Manomet, Plymouth, Massachusetts, USA

Manomet, Plymouth, Massachusetts, USA
Manomet, Plymouth, Massachusetts, USA

Thursday, January 3, 2019

Long Shadows as Winter Begins, Manomet, Plymouth, Massachusetts, USA

It's midday and this is how high the sun gets above the horizon. Every year I am amazed (memory problems?) that at 42 degrees north latitude this is about as high as it gets. No wonder the days are so short, the nights so long, and the cold so deep.

There is an eerie kind of beauty to it - to see the long shadows - to walk in the brisk cold - to feel the low sun on my face. I sometimes whine that I wish I lived in a warmer climate during the winters but, in 22+ years in New England, I haven't taken any action to make that happen other than short trips.

As the saying goes, "home is where the heart is," and, for good or ill, New England is my home and likely to remain so. I've spent more years here than any other place on the planet.

Not many birds come to the feeder now - cardinals, nuthatches, flickers, woodpeckers - most other regular visitors have migrated south for the winter. The resident otter still roams the pond feeding at will, occasionally popping up through holes in the ice and looking around. The deer and turkeys wander by looking for scarce food.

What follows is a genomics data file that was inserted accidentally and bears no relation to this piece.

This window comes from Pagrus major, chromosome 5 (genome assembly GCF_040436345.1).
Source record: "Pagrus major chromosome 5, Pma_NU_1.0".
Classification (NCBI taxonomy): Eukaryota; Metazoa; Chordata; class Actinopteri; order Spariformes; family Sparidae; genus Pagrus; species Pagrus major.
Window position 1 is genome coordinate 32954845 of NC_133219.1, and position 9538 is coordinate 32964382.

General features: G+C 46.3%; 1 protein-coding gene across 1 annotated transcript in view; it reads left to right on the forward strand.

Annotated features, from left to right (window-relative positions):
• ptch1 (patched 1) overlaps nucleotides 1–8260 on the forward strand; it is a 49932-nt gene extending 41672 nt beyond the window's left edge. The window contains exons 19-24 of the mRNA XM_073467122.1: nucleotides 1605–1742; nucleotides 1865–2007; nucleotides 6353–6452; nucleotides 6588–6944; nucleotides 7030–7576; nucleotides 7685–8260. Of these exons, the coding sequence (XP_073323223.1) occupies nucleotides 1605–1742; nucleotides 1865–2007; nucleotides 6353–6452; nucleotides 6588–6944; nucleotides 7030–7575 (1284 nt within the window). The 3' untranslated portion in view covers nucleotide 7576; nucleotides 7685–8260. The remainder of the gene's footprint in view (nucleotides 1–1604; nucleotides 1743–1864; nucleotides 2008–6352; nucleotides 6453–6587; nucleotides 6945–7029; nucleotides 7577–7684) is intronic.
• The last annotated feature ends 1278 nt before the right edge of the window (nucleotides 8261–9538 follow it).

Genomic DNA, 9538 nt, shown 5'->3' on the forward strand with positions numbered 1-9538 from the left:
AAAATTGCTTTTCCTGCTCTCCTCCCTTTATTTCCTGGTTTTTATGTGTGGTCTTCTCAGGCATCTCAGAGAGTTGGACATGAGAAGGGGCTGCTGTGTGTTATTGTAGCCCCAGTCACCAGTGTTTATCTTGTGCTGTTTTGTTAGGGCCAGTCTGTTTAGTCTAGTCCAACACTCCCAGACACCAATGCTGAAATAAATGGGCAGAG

The blue book on the table is a National Geographic World Atlas. I've spent many hours over the years traveling the world in my mind looking at these pages. I sometimes wonder though, if travel is as important as many say it is.  Perhaps, like much of our society today, it's an idea foisted upon us by the airplane makers, and airline companies, and hotels, and tour bundlers, and the rest of the travel related industry to just sell us another product or service.  Maybe, methinks, I am just turning into a curmudgeonly old man.

Truly, everything I really need is usually right here at home or nearby. For most of the known history of humanity, life was lived locally. Considering the difficulty and unpleasantness of travel these days - traffic congestion on the highways, or traffic to get to the airport, security headaches, often long waiting lines, cramped oversold flights, questionable food, bodily system upsets, and so on. Kinda makes staying home a better alternative.

And anyway, another glorious New England spring is fewer than 80 days away!

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